The thyroid is a small butterfly shaped gland where hormones are produced and released into the bloodstream. The major hormones the gland makes are called T4 or thyroxine and T3 or triiodothyronine. The production of these hormones are stimulated by another hormone called thyroid stimulating hormone (TSH).
The thyroid hormones are very important as they control the rate at which the body uses and stores energy from the food we eat (the metabolic rate).
The thyroid can be found in the front of your neck just in front of the windpipe, below the Adam’s apple.
What causes thyroid problems?
Thyroid problems can result from either of the following causes:
What causes hyperthyroidism (overactive thyroid)?
There are several causes of hyperthyroidism, the most common is an autoimmune disease called Graves’ disease or diffuse toxic goitre (see below). Graves’ disease occurs when antibodies , which are usually produced to fight infections stimulate the thyroid gland into producing increased amounts of thyroid hormones. This usually causes the thyroid gland to become enlarged, called a goitre. Scientists are not exactly sure what causes Graves’ disease though it does tend to be an inherited condition, especially among female members. Graves’ disease may also be triggered by stress and is also more common in people who smoke cigarettes.
In the elderly a condition called toxic nodular goitre may cause hyperthyroidism. Toxic nodular goitre occurs when one or more small benign tumours in the thyroid gland produce excess thyroid hormones.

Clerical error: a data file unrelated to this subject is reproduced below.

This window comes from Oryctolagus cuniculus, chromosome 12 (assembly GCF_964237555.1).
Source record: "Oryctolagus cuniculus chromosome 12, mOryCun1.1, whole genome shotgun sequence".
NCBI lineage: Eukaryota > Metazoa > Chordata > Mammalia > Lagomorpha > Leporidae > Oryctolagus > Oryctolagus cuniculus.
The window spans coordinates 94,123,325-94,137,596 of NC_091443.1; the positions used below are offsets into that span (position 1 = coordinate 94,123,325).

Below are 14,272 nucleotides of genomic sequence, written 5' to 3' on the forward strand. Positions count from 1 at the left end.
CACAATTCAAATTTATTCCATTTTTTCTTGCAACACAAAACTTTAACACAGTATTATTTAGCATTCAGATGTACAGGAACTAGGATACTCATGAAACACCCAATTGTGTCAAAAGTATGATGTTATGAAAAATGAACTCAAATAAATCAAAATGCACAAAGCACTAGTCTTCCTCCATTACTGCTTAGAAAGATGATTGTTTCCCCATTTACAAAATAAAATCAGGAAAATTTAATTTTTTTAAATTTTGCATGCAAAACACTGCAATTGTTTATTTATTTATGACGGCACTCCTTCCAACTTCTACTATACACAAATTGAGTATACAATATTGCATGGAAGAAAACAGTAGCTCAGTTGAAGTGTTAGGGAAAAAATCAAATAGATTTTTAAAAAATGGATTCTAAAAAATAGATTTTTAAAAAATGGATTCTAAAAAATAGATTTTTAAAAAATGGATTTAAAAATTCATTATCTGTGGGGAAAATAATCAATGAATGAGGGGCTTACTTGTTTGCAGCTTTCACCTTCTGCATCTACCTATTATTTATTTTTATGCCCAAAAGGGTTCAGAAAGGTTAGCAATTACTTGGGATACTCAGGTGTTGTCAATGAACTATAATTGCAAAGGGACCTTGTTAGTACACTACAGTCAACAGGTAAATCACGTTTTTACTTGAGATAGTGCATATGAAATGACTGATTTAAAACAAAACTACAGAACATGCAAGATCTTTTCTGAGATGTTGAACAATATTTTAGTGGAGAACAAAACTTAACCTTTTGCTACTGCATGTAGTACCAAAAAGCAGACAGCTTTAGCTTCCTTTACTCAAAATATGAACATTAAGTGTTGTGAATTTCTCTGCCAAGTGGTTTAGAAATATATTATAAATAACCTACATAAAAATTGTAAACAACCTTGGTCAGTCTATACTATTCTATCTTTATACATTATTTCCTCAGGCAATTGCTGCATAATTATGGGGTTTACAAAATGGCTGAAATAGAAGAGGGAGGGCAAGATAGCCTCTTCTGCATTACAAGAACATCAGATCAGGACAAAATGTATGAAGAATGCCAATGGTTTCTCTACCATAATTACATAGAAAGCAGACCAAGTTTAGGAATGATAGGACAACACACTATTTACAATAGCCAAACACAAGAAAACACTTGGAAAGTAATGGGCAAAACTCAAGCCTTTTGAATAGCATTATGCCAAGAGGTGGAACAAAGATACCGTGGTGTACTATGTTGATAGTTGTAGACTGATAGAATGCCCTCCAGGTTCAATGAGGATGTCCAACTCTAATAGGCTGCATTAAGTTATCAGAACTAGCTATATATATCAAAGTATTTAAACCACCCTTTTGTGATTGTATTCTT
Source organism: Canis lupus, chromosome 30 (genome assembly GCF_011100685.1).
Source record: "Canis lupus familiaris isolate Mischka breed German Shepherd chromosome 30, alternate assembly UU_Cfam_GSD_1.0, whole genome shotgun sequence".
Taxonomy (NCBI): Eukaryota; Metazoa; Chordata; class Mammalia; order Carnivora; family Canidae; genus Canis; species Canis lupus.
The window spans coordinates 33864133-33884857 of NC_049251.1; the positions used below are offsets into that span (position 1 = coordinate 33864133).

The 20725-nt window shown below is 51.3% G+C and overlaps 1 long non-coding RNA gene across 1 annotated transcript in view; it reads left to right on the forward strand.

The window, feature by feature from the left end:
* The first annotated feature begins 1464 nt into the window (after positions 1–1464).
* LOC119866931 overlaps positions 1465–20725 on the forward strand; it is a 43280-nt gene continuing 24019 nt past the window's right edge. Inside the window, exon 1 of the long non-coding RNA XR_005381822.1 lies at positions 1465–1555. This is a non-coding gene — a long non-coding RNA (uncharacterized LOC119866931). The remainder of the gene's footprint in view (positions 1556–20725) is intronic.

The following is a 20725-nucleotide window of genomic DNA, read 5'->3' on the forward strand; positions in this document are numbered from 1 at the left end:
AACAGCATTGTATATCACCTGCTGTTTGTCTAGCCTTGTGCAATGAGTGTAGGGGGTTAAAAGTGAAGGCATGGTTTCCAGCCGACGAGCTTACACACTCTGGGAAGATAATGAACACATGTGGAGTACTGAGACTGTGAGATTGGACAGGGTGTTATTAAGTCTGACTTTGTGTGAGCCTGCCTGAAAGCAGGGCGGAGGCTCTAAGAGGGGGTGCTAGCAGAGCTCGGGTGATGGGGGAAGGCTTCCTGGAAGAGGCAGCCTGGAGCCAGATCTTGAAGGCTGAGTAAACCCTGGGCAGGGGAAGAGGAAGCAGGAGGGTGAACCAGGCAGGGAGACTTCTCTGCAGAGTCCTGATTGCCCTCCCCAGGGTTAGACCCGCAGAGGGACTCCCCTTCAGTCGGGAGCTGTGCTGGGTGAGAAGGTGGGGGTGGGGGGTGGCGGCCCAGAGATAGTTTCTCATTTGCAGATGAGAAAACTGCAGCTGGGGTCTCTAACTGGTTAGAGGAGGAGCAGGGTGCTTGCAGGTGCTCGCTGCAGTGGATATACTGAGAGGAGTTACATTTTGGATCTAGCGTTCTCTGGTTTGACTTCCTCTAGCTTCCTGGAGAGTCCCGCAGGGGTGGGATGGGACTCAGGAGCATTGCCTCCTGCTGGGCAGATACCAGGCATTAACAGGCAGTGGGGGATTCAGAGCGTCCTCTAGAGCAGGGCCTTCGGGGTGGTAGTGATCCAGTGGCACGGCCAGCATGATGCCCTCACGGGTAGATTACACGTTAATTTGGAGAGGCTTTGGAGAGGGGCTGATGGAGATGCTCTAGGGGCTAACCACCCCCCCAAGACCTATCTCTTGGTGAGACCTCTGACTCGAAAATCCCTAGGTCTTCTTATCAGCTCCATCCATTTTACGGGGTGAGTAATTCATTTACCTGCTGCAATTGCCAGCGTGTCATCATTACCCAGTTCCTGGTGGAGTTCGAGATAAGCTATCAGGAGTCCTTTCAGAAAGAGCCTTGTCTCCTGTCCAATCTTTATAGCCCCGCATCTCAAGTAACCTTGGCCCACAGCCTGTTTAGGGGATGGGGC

The thyroid gland may also become inflamed for unknown reasons or due to a viral infection, the inflamed gland can cause excess thyroid hormones, stored in the gland, to leak into the bloodstream. This is usually a temporary condition and usually clears up within 6 months, though a period of hypothyroidism may follow before recovery is made.
What causes hypothyroidism (underactive thyroid)?
Hypothyroidism can occur in both men and women, however, it’s more common in women. Most cases are caused by the immune system attacking the thyroid gland and damaging it. The most common cause of hypothyroidism is due to the autoimmune disease, called Hashimoto’s disease, which tends to run in families. An autoimmune disease occurs when the immune system, which normally produces antibodies to attack foreign substances (like viruses and other bugs), starts producing antibodies which attack part(s) of the body. In people with hypothyroidism the immune system attacks the thyroid cells as if they were foreign substances.
Other possible causes may include complications from previous thyroid surgery, treatment for previous hyperthyroidism or certain medications, such as Lithium, used to treat certain mental conditions and Amiodarone, used to treat irregular heartbeats.
What are the symptoms of hyperthyroidism?
In hyperthyroidism the thyroid is overactive and so the rate of metabolism speeds up, the symptoms you experience may include any of the following and are caused by a speeding up of processes in the whole body:
Irritated and puffy eyes is a symptom which may be seen in people with Grave’s disease. In severe cases it can lead to excessive bulging – swelling of the eyes with a distinct stare (caused by the upper eyelids being elevated), which in extreme cases can cause problems with vision.
What are the symptoms of hypothyroidism?
In hypothyroidism the thyroid is underactive and so the rate of metabolism slows down. As hypothyroidism usually develops slowly you may have no symptoms until the condition is well advanced. The symptoms you may have might be blamed on old age and can vary in severity but as your metabolism continues to slow, the symptoms should become more obvious. The symptoms may include any of the following:
Symptoms in children may include a slower growth and development and teenagers may start puberty earlier.
How are thyroid problems diagnosed?